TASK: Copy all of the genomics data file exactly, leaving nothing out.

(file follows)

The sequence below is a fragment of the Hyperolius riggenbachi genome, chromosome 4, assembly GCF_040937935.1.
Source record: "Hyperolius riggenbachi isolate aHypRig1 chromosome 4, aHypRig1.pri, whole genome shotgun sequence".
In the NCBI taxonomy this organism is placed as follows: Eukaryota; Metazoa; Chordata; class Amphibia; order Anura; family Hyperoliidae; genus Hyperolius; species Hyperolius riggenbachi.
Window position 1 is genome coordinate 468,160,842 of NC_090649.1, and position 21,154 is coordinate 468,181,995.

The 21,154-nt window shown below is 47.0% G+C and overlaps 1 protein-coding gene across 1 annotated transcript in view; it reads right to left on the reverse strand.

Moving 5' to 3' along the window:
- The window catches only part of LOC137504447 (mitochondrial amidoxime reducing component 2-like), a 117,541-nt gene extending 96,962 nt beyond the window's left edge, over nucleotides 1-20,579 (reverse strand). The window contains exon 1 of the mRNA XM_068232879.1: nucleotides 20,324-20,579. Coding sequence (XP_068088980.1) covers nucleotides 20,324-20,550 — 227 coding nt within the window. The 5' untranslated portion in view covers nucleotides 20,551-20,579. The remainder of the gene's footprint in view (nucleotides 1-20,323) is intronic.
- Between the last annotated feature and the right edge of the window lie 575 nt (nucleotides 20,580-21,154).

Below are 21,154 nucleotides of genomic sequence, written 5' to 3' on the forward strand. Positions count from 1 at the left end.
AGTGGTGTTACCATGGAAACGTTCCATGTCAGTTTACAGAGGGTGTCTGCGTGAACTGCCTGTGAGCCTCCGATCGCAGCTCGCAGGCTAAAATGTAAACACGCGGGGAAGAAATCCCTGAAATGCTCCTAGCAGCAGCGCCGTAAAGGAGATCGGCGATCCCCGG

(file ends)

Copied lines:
The sequence below is a fragment of the Hyperolius riggenbachi genome, chromosome 4, assembly GCF_040937935.1.
Source record: "Hyperolius riggenbachi isolate aHypRig1 chromosome 4, aHypRig1.pri, whole genome shotgun sequence".
In the NCBI taxonomy this organism is placed as follows: Eukaryota; Metazoa; Chordata; class Amphibia; order Anura; family Hyperoliidae; genus Hyperolius; species Hyperolius riggenbachi.
Window position 1 is genome coordinate 468,160,842 of NC_090649.1, and position 21,154 is coordinate 468,181,995.

The 21,154-nt window shown below is 47.0% G+C and overlaps 1 protein-coding gene across 1 annotated transcript in view; it reads right to left on the reverse strand.

Moving 5' to 3' along the window:
- The window catches only part of LOC137504447 (mitochondrial amidoxime reducing component 2-like), a 117,541-nt gene extending 96,962 nt beyond the window's left edge, over nucleotides 1-20,579 (reverse strand). The window contains exon 1 of the mRNA XM_068232879.1: nucleotides 20,324-20,579. Coding sequence (XP_068088980.1) covers nucleotides 20,324-20,550 — 227 coding nt within the window. The 5' untranslated portion in view covers nucleotides 20,551-20,579. The remainder of the gene's footprint in view (nucleotides 1-20,323) is intronic.
- Between the last annotated feature and the right edge of the window lie 575 nt (nucleotides 20,580-21,154).

Below are 21,154 nucleotides of genomic sequence, written 5' to 3' on the forward strand. Positions count from 1 at the left end.
AGTGGTGTTACCATGGAAACGTTCCATGTCAGTTTACAGAGGGTGTCTGCGTGAACTGCCTGTGAGCCTCCGATCGCAGCTCGCAGGCTAAAATGTAAACACGCGGGGAAGAAATCCCTGAAATGCTCCTAGCAGCAGCGCCGTAAAGGAGATCGGCGATCCCCGG